SHE is studying to be a business lawyer but 17-year-old Ashanti James is also a philanthropist in the making, confident that working behind the scenes with her father on the James and Friends Education Programme (JFEP) will prepare her to take over the reins one day.

The Clarendon-based charity was conceptualised 17 years ago when a larger-than-expected-crowd showed up for her first birthday party.

“In the middle of hosting my party, my dad realised that a lot more persons than he had invited came and so he had to make preparations to accommodate them. It was from there that he realised many persons in the community needed help with basic things like food, and so he decided to launch the programme,” the fifth-form business major at Glenmuir High School explained.

Her father’s passion for helping others has inspired her to do the same, she added. Over the years, she said, she has watched him help hundreds of people overcome numerous challenges and – through sponsorships – has provided students with access to millions of dollars in this regard.

“It’s obvious that my father loves to give back, and my mother does it, too. I realise that it’s the same thing with me. I grew up seeing him do it and then I got attached to it and so I decided that I wanted to be a part of it. At some point in time he will get old and unable to carry out the work, so I want to ensure I will be able to take on the mantle in the future,” James told the Jamaica Observer.

She acknowledged that managing the foundation is not an easy task as it requires a lot of coordination between sponsors and those in need, but said she still manages to help her father because she understands what it means to help the less fortunate. “I am touched, especially by the stories of the youth. Adults are, in most cases…able to take care of themselves but the children have to depend on somebody to look after them, and that is the main purpose of this programme. I am therefore making sure that when [my father] is no longer able to manage the programme and it’s time to pass on the baton, I am ready to take over and help as [many youngsters] as I can. So for now I am learning the rudiments of the foundation and following in his footsteps.”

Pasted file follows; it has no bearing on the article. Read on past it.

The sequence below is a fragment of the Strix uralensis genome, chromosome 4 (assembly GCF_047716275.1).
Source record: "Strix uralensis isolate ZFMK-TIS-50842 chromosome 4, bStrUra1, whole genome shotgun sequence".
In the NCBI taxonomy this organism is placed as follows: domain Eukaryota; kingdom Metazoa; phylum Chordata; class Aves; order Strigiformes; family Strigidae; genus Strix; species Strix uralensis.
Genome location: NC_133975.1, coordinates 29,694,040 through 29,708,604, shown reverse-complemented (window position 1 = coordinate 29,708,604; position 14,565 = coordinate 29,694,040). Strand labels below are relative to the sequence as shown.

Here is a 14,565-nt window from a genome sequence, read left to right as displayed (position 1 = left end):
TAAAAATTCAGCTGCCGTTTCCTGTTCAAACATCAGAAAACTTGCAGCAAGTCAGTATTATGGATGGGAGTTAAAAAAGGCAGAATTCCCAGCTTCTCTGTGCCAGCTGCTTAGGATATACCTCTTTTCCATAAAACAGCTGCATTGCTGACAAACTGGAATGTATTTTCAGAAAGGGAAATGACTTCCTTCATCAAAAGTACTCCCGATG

Working during a pandemic has made it even more challenging for the father-daughter duo to reach out to those in need and those who are able to help, but James said she has learned a lot from being on the road with her dad over the past year. “I realise my father knows his communities and knows who gets what and how to go about getting sponsorship and managing the distribution process. He is always kept busy by the programme and so I make sure I help him with the paperwork because his dream is to see that his daughter takes over the programme when the time comes,” she explained.

The teenager is encouraging those who are in a position to help others to do so. “Think of others; imagine if you didn’t have the basic things in life. I witnessed my daddy buy meals at Burger King for persons who had never had fast food in their entire life. That is a regular thing for me [but when I saw] the look on their faces when they got the food and [saw] how they felt I just thought, ‘Wow! What if I didn’t have someone to provide for me?’ The joy on their faces alone warmed my heart. This programme has taught me to always be humble because a lot of persons are less fortunate,” she shared.

“I always say the person who doesn’t have anything now has the potential to make it in life. So never judge a child, because his story will become his glory,” said James.

Jamaica Observer